2.  Campers - people who sit for ages after their meal has concluded.  Do you not realize that the whole way a server makes money is by turning their tables over and by you sitting there to talk or read your newspaper or book, you are depriving them of their ability to earn money and pay their bills or to finish their shift and get the F out of there?  Seriously, once the check is paid, you should not sit for more than 5 or max 10 minutes to get your stuff together.  If you want to sit and talk leisurely and linger over coffee or a drink, go to the bar (that's what it is for) or head to Starbucks. If you must camp, this is definitely something you should pay your server for via extra tippage, because he or she has to wait there until you are finished.  

3.  Gobblers and Suckers - people who run your ass off for more bread and drinks everytime they see your face (particularly when there are free refills).  Many restaurants nowadays offer free refills on drinks, that doesn't mean that you should do your best to drink 17 cokes during lunch.  I always appreciate free refills because I am someone who usually wants a second drink when my meal comes and I appreciate that I don't have to pay extra for it.  So, as a server, I was always prepared to refill drinks just before or just after the entree arrives but, believe me when I say that if you were on your 4th iced tea when salads were over, I was hanging out in the back, firming up my post-working plasns, which uasuaslly involved drinking at a local bar with other waiters, bartenders, cooks and the occasasional manager.  All the while letting you slurp ice cubes and taking my time about it.  Restaurants offer free refills as an incentive, it doesn't mean that you should drink 2 liters of coke during lunch (your mom never would have let you do that at home).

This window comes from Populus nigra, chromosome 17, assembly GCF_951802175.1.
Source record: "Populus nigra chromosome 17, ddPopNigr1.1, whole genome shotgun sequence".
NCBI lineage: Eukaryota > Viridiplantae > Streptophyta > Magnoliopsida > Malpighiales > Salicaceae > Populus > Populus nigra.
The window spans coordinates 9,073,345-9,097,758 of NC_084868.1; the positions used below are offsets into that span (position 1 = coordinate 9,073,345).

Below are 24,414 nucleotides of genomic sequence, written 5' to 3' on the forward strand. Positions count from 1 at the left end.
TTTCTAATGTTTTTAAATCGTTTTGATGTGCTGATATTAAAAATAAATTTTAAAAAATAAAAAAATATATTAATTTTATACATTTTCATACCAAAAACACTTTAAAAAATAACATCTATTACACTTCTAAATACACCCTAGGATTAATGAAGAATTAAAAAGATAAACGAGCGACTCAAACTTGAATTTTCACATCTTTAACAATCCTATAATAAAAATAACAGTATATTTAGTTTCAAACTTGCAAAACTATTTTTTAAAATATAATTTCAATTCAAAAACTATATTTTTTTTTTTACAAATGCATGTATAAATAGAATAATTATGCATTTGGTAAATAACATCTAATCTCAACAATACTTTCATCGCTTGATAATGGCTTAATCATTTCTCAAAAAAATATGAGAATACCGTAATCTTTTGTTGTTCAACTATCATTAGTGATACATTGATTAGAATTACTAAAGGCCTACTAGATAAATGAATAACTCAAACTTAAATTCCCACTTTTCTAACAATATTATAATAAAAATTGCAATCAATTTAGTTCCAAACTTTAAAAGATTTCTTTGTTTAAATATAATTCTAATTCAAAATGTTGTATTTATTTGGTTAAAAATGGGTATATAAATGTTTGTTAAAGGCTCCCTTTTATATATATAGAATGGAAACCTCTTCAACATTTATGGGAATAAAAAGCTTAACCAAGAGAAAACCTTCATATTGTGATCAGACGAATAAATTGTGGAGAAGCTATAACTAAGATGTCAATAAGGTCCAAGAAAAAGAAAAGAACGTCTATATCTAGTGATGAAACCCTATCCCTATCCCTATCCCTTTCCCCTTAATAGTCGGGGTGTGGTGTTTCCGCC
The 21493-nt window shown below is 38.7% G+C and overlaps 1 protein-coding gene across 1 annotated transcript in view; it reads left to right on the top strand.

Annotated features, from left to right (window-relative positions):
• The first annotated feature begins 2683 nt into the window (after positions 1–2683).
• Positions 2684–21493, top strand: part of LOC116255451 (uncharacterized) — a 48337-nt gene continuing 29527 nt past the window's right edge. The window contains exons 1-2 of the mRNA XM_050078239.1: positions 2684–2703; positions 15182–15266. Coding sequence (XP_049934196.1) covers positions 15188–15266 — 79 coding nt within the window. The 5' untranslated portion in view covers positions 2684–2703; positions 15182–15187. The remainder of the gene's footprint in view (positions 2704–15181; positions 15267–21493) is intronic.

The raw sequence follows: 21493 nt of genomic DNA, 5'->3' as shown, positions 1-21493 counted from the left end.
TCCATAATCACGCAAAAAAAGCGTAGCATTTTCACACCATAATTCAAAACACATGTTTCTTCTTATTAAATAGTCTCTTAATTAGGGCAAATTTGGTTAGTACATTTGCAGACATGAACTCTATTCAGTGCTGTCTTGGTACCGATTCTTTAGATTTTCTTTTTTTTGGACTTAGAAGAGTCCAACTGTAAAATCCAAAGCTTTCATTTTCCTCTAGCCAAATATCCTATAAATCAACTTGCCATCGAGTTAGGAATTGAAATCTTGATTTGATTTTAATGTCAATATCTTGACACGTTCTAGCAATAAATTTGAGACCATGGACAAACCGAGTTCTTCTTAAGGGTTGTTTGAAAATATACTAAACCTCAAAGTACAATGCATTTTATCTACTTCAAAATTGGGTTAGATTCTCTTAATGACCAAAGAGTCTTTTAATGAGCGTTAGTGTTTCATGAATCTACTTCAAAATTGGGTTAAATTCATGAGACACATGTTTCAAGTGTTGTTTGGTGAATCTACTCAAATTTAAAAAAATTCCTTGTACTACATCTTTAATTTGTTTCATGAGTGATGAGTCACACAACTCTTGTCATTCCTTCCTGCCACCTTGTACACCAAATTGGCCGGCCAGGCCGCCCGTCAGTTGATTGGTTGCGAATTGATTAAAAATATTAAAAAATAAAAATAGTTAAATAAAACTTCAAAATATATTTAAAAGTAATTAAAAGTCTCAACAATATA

4.  Large parties - large parties can sometimes be good (and I am talking about 10 or more people) but more often than not, particularly during the lunch and dinner hours, large parties are the kiss of death for a server.  The group ties up all their tables, you run your ass off filling up drinks, bread and bringing dressing on the side and usually only get the bare minimum tip.  It is way easier and more profitable to wait 5 tables of 3 people then one table of 15. Everything takes longer because there is just more of it (drinks, food, clearing).  If you are a large party you should be tipping a little extra (20 percent minimum) and even more for good service (25 percent), because believe me your server is running much more for you as a group.